# 6-2 Properties of Parallelograms page 294

## Presentation on theme: "6-2 Properties of Parallelograms page 294"— Presentation transcript:

6-2 Properties of Parallelograms page 294
Objective: To use relationships among sides, angles, diagonals or transversals of parallelograms.

Vocabulary Consecutive angles – angles of a polygon that share a side.
NOTE: Consecutive angles of a parallelogram are supplementary. A B C D

You can use what you know about parallel lines & transversals to prove some theorems about parallelograms Theorem 6.1 p Opposite sides of a parallelogram are congruent

Theorem 6-1 Opposite sides of a parallelogram are congruent. AB = DC
AD = BC A B D C

Properties of Parallelograms
Use KMOQ to find m O. Q and O are consecutive angles of KMOQ, so they are supplementary. Definition of supplementary angles m O + m Q = 180 Substitute 35 for m Q. m O + 35 = 180 Subtract 35 from each side. m O = 145 6-2

Theorem 6-2 Opposite angle of a parallelogram are congruent.
<A = <C <B = <D A B D C

Find the value of x in ABCD. Then find m A.
x + 15 = 135 – x Opposite angles of a are congruent. 2x + 15 = 135 Add x to each side. 2x = 120 Subtract 15 from each side. x = 60 Divide each side by 2. Substitute 60 for x. m B = = 75 Consecutive angles of a parallelogram are supplementary. m A + m B = 180 m A + 75 = 180 Substitute 75 for m B. Subtract 75 from each side. m A = 105 6-2

Theorem 6-3 The diagonals of a parallelogram bisect each other.

Properties of Parallelograms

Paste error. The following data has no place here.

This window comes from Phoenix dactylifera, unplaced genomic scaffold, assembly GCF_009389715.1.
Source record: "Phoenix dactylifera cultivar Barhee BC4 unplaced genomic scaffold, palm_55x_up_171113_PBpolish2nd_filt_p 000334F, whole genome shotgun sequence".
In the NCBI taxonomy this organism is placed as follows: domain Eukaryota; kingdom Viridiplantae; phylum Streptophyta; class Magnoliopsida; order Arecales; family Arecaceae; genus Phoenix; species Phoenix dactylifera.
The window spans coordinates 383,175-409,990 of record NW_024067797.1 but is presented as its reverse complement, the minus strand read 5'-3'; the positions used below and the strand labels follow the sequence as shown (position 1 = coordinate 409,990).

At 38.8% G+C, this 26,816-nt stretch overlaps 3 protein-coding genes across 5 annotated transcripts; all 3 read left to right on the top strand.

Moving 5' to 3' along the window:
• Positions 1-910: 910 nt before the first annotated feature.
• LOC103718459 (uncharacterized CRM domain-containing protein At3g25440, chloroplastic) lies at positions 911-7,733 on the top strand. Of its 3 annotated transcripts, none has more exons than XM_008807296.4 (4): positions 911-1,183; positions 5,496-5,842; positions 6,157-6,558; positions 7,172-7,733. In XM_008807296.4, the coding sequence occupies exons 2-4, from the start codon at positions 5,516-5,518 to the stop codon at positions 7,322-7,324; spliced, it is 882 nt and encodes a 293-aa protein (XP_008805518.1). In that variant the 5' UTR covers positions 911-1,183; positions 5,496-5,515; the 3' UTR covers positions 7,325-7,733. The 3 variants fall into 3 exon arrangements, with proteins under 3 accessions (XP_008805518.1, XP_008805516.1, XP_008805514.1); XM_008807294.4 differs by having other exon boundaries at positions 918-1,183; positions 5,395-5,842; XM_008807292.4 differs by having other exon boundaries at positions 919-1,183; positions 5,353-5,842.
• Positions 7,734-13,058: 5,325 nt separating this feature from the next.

Find the values of x and y in KLMN. x = 7y – 16 The diagonals of a parallelogram bisect each other. 2x + 5 = 5y 2(7y – 16) + 5 = 5y Substitute 7y – 16 for x in the second equation to solve for y. 14y – = 5y Distribute. 14y – 27 = 5y Simplify. –27 = –9y Subtract 14y from each side. 3 = y Divide each side by –9. x = 7(3) – 16 Substitute 3 for y in the first equation to solve for x. x = 5 Simplify. So x = 5 and y = 3. 6-2

Theorem 6-4 If three or more parallel lines cut off congruent segments on one transversal, then they cut off congruent segments on every transversal. BD = DF A B C D E F

Closure Lesson 6-1 defined a rectangle as a parallelogram with four right angles. Explain why you can now define a rectangle as a parallelogram with one right angle.

Summary What is true about the opposite sides of a parallelogram?
What is true about the opposite angles of a parallelogram? What about consecutive angles? What about the diagonals of a parallelogram? When 3 or more parallel lines cut of congruent segments on one transversal, what is true about all other transversals?

Assignment 6.2 Page 297 #2-32 E, 34, 35, 39-41

Similar presentations